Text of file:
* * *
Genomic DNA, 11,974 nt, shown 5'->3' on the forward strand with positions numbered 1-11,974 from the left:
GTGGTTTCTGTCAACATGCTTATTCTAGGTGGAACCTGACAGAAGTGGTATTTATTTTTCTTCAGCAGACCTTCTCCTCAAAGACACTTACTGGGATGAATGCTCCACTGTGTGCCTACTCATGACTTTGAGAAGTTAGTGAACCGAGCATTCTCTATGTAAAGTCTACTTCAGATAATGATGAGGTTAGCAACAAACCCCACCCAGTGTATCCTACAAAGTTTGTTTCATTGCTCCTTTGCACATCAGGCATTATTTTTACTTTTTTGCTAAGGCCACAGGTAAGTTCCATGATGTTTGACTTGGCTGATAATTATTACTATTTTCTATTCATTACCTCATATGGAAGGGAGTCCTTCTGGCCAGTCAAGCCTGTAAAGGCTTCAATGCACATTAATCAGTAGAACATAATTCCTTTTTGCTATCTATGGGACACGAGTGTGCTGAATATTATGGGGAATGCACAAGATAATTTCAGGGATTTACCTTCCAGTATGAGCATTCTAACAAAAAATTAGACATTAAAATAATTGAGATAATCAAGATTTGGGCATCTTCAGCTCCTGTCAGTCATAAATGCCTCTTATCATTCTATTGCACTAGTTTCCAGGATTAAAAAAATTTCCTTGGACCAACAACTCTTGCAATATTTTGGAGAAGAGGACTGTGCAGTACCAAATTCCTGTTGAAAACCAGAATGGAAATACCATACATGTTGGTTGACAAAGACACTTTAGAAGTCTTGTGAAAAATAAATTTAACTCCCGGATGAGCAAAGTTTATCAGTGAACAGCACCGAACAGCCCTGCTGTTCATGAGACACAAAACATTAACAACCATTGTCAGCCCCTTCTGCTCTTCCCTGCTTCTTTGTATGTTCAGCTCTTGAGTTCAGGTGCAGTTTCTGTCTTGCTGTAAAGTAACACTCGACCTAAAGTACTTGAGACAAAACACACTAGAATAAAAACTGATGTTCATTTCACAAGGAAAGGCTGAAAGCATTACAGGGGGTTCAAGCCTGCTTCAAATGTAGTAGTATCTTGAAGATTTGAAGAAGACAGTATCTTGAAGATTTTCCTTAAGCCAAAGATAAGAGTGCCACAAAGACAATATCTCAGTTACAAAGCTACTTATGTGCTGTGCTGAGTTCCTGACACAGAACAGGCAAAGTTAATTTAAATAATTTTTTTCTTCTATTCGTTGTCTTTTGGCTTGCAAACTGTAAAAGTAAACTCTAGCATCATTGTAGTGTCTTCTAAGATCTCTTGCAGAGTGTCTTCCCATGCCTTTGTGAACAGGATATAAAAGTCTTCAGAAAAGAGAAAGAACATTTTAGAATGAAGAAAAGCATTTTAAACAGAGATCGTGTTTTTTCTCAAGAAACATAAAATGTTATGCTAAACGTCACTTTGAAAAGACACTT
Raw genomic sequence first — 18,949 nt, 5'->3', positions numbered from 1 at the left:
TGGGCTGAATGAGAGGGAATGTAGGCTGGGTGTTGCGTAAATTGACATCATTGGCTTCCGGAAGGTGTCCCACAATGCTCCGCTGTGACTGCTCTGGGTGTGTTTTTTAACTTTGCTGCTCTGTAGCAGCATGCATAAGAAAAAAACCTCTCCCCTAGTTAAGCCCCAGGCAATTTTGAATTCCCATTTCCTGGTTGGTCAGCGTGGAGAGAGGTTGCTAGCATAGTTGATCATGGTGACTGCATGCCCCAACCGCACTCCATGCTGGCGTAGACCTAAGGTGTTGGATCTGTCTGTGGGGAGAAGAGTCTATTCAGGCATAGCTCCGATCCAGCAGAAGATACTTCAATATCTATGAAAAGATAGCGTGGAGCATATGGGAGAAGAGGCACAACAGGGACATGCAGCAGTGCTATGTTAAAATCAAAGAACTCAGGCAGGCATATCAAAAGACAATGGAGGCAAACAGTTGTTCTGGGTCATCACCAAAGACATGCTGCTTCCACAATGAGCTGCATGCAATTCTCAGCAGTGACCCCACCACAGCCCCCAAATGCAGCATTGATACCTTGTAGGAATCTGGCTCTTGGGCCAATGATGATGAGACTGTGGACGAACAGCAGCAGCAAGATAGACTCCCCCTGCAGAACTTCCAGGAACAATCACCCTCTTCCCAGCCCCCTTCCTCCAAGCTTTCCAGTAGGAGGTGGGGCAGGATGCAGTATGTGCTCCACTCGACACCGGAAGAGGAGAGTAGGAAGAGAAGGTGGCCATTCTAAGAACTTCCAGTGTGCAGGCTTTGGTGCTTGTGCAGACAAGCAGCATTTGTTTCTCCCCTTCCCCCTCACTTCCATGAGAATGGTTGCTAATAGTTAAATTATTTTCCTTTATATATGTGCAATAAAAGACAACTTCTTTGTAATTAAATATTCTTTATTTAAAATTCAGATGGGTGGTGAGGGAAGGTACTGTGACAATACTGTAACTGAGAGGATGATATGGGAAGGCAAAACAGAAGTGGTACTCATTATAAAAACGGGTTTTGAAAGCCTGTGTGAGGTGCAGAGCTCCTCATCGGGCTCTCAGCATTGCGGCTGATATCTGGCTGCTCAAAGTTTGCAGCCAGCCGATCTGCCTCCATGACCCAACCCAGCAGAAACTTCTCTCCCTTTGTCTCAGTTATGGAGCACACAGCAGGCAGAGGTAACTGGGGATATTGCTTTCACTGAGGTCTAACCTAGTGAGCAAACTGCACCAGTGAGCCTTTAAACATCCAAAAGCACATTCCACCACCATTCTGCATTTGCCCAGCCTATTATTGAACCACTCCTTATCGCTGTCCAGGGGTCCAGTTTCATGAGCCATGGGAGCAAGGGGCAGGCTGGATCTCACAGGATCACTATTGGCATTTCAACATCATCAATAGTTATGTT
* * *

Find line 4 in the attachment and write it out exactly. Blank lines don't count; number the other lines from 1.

TGGGCTGAATGAGAGGGAATGTAGGCTGGGTGTTGCGTAAATTGACATCATTGGCTTCCGGAAGGTGTCCCACAATGCTCCGCTGTGACTGCTCTGGGTGTGTTTTTTAACTTTGCTGCTCTGTAGCAGCATGCATAAGAAAAAAACCTCTCCCCTAGTTAAGCCCCAGGCAATTTTGAATTCCCATTTCCTGGTTGGTCAGCGTGGAGAGAGGTTGCTAGCATAGTTGATCATGGTGACTGCATGCCCCAACCGCACTCCATGCTGGCGTAGACCTAAGGTGTTGGATCTGTCTGTGGGGAGAAGAGTCTATTCAGGCATAGCTCCGATCCAGCAGAAGATACTTCAATATCTATGAAAAGATAGCGTGGAGCATATGGGAGAAGAGGCACAACAGGGACATGCAGCAGTGCTATGTTAAAATCAAAGAACTCAGGCAGGCATATCAAAAGACAATGGAGGCAAACAGTTGTTCTGGGTCATCACCAAAGACATGCTGCTTCCACAATGAGCTGCATGCAATTCTCAGCAGTGACCCCACCACAGCCCCCAAATGCAGCATTGATACCTTGTAGGAATCTGGCTCTTGGGCCAATGATGATGAGACTGTGGACGAACAGCAGCAGCAAGATAGACTCCCCCTGCAGAACTTCCAGGAACAATCACCCTCTTCCCAGCCCCCTTCCTCCAAGCTTTCCAGTAGGAGGTGGGGCAGGATGCAGTATGTGCTCCACTCGACACCGGAAGAGGAGAGTAGGAAGAGAAGGTGGCCATTCTAAGAACTTCCAGTGTGCAGGCTTTGGTGCTTGTGCAGACAAGCAGCATTTGTTTCTCCCCTTCCCCCTCACTTCCATGAGAATGGTTGCTAATAGTTAAATTATTTTCCTTTATATATGTGCAATAAAAGACAACTTCTTTGTAATTAAATATTCTTTATTTAAAATTCAGATGGGTGGTGAGGGAAGGTACTGTGACAATACTGTAACTGAGAGGATGATATGGGAAGGCAAAACAGAAGTGGTACTCATTATAAAAACGGGTTTTGAAAGCCTGTGTGAGGTGCAGAGCTCCTCATCGGGCTCTCAGCATTGCGGCTGATATCTGGCTGCTCAAAGTTTGCAGCCAGCCGATCTGCCTCCATGACCCAACCCAGCAGAAACTTCTCTCCCTTTGTCTCAGTTATGGAGCACACAGCAGGCAGAGGTAACTGGGGATATTGCTTTCACTGAGGTCTAACCTAGTGAGCAAACTGCACCAGTGAGCCTTTAAACATCCAAAAGCACATTCCACCACCATTCTGCATTTGCCCAGCCTATTATTGAACCACTCCTTATCGCTGTCCAGGGGTCCAGTTTCATGAGCCATGGGAGCAAGGGGCAGGCTGGATCTCACAGGATCACTATTGGCATTTCAACATCATCAATAGTTATGTT